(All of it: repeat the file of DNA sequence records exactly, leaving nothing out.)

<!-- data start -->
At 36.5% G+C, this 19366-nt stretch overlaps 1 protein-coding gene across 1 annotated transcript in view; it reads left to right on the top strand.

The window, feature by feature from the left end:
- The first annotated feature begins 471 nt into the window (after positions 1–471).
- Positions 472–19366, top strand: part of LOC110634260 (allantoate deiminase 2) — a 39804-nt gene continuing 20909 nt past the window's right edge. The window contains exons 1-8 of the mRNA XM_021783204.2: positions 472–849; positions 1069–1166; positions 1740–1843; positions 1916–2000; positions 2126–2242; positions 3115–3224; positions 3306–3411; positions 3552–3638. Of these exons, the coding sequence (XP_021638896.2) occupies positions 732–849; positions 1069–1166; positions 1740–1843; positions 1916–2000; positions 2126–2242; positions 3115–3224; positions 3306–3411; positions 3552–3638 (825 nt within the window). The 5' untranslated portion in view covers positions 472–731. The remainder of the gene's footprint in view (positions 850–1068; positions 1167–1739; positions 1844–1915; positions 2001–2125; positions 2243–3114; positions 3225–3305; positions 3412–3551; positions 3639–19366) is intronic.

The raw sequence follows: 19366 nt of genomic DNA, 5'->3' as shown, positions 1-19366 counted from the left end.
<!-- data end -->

At 36.5% G+C, this 19366-nt stretch overlaps 1 protein-coding gene across 1 annotated transcript in view; it reads left to right on the top strand.

The window, feature by feature from the left end:
- The first annotated feature begins 471 nt into the window (after positions 1–471).
- Positions 472–19366, top strand: part of LOC110634260 (allantoate deiminase 2) — a 39804-nt gene continuing 20909 nt past the window's right edge. The window contains exons 1-8 of the mRNA XM_021783204.2: positions 472–849; positions 1069–1166; positions 1740–1843; positions 1916–2000; positions 2126–2242; positions 3115–3224; positions 3306–3411; positions 3552–3638. Of these exons, the coding sequence (XP_021638896.2) occupies positions 732–849; positions 1069–1166; positions 1740–1843; positions 1916–2000; positions 2126–2242; positions 3115–3224; positions 3306–3411; positions 3552–3638 (825 nt within the window). The 5' untranslated portion in view covers positions 472–731. The remainder of the gene's footprint in view (positions 850–1068; positions 1167–1739; positions 1844–1915; positions 2001–2125; positions 2243–3114; positions 3225–3305; positions 3412–3551; positions 3639–19366) is intronic.

The raw sequence follows: 19366 nt of genomic DNA, 5'->3' as shown, positions 1-19366 counted from the left end.